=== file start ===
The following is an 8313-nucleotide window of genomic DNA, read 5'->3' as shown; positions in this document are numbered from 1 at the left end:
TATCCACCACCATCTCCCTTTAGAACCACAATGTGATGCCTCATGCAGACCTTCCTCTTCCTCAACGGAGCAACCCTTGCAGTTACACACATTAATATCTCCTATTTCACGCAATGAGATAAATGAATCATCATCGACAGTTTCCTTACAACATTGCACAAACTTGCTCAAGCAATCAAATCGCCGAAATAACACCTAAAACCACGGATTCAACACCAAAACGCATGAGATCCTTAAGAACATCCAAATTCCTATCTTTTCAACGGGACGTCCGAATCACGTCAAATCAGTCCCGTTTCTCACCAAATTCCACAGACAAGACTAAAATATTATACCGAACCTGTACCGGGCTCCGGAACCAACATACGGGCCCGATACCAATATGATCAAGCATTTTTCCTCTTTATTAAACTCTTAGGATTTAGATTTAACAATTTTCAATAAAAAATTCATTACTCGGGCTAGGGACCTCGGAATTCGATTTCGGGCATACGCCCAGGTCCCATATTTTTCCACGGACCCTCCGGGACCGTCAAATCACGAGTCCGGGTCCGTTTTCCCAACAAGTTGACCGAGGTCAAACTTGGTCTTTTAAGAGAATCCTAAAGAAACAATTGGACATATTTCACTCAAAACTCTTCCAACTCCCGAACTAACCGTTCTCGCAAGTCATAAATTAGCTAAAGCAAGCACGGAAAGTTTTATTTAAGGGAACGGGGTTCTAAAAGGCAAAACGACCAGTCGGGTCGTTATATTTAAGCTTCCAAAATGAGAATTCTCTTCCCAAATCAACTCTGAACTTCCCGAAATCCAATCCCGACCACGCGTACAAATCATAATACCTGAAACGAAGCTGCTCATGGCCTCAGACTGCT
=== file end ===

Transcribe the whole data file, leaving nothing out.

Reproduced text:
The following is an 8313-nucleotide window of genomic DNA, read 5'->3' as shown; positions in this document are numbered from 1 at the left end:
TATCCACCACCATCTCCCTTTAGAACCACAATGTGATGCCTCATGCAGACCTTCCTCTTCCTCAACGGAGCAACCCTTGCAGTTACACACATTAATATCTCCTATTTCACGCAATGAGATAAATGAATCATCATCGACAGTTTCCTTACAACATTGCACAAACTTGCTCAAGCAATCAAATCGCCGAAATAACACCTAAAACCACGGATTCAACACCAAAACGCATGAGATCCTTAAGAACATCCAAATTCCTATCTTTTCAACGGGACGTCCGAATCACGTCAAATCAGTCCCGTTTCTCACCAAATTCCACAGACAAGACTAAAATATTATACCGAACCTGTACCGGGCTCCGGAACCAACATACGGGCCCGATACCAATATGATCAAGCATTTTTCCTCTTTATTAAACTCTTAGGATTTAGATTTAACAATTTTCAATAAAAAATTCATTACTCGGGCTAGGGACCTCGGAATTCGATTTCGGGCATACGCCCAGGTCCCATATTTTTCCACGGACCCTCCGGGACCGTCAAATCACGAGTCCGGGTCCGTTTTCCCAACAAGTTGACCGAGGTCAAACTTGGTCTTTTAAGAGAATCCTAAAGAAACAATTGGACATATTTCACTCAAAACTCTTCCAACTCCCGAACTAACCGTTCTCGCAAGTCATAAATTAGCTAAAGCAAGCACGGAAAGTTTTATTTAAGGGAACGGGGTTCTAAAAGGCAAAACGACCAGTCGGGTCGTTATATTTAAGCTTCCAAAATGAGAATTCTCTTCCCAAATCAACTCTGAACTTCCCGAAATCCAATCCCGACCACGCGTACAAATCATAATACCTGAAACGAAGCTGCTCATGGCCTCAGACTGCT